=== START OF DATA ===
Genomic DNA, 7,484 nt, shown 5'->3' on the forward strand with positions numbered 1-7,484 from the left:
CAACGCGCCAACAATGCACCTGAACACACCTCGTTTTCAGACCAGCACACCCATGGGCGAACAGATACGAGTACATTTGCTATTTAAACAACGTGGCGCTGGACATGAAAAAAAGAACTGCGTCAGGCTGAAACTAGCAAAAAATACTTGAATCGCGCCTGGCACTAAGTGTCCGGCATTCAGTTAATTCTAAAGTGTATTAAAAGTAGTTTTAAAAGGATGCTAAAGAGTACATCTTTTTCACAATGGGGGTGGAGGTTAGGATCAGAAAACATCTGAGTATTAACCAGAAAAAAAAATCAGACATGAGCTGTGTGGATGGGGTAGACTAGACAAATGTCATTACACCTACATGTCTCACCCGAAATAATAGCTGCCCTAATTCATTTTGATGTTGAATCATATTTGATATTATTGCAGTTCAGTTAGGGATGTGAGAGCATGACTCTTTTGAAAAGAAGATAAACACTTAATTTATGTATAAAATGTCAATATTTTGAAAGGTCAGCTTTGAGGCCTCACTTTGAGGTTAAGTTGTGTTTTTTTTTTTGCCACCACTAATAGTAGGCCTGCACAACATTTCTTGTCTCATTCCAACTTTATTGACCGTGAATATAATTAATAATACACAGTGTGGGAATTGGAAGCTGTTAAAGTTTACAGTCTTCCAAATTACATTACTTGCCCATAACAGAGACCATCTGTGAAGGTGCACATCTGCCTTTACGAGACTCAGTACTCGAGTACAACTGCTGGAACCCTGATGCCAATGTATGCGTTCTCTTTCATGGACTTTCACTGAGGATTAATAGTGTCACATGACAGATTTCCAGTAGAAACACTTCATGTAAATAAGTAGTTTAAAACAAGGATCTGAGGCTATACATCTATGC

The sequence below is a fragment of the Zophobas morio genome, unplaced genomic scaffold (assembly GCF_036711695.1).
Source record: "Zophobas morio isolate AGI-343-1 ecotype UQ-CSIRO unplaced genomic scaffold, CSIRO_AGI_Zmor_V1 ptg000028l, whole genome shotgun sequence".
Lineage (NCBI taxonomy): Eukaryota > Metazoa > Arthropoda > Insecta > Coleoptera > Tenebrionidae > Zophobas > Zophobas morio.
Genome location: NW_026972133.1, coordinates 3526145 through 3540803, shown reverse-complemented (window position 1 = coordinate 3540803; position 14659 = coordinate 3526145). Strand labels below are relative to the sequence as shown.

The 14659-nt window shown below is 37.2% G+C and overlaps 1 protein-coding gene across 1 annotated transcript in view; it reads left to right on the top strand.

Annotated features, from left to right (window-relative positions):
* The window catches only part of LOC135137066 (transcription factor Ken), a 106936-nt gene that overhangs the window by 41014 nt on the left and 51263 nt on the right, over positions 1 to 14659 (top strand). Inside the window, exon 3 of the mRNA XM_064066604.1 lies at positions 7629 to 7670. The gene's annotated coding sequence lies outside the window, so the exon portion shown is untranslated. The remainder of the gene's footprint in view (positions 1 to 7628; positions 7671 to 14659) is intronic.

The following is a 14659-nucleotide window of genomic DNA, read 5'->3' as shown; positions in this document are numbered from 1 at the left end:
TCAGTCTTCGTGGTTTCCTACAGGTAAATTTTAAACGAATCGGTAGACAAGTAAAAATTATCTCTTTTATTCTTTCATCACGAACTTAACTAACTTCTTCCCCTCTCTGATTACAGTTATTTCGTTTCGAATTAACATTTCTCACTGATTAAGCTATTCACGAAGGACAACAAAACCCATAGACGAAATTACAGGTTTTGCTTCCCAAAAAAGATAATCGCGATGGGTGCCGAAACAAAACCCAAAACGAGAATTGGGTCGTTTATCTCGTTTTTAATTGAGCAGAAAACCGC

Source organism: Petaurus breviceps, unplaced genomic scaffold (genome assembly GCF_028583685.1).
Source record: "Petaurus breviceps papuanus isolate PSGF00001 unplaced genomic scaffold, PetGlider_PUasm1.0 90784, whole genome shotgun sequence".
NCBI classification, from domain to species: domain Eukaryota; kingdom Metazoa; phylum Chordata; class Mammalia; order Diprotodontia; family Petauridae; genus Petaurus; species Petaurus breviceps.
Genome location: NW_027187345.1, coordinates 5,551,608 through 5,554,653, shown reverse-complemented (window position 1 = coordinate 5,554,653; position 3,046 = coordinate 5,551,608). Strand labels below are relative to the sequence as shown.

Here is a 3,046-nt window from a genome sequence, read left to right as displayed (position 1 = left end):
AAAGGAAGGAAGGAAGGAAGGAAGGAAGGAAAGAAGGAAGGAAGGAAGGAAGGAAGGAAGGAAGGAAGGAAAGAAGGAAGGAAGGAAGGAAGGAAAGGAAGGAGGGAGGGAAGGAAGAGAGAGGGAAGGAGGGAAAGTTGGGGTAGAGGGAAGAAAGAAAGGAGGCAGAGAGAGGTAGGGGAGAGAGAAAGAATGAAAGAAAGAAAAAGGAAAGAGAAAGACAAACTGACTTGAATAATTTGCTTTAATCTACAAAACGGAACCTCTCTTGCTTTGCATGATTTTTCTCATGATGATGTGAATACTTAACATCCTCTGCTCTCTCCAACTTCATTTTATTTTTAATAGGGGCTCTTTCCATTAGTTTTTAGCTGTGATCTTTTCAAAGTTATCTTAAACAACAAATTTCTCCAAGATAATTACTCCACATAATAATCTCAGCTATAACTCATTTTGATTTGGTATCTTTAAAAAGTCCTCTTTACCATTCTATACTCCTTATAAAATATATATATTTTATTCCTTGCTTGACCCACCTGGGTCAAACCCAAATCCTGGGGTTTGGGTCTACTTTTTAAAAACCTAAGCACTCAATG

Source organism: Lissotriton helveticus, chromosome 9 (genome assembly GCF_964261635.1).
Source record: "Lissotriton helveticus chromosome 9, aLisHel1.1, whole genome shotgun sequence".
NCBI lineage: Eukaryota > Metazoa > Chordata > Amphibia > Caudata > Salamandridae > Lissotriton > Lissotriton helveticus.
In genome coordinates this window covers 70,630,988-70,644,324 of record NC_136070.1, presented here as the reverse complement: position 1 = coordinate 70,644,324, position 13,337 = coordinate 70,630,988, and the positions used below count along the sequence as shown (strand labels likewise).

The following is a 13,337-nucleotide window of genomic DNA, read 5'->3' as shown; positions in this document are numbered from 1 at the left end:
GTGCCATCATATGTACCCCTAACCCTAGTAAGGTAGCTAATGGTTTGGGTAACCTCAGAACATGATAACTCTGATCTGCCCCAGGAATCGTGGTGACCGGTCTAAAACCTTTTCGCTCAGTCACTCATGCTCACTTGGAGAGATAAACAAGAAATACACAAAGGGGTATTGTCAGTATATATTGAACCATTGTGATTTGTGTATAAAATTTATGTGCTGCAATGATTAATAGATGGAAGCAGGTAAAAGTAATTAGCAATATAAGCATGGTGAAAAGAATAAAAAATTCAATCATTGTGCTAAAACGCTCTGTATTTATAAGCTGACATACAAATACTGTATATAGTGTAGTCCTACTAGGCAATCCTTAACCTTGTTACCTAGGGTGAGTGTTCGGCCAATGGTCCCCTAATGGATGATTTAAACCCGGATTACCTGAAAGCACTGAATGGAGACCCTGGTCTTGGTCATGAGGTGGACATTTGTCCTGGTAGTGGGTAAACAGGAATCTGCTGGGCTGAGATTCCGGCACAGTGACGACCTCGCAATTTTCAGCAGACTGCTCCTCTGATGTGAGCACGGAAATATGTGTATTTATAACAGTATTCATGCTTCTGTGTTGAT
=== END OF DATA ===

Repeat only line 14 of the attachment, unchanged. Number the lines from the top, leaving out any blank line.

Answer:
NCBI classification, from domain to species: domain Eukaryota; kingdom Metazoa; phylum Chordata; class Mammalia; order Diprotodontia; family Petauridae; genus Petaurus; species Petaurus breviceps.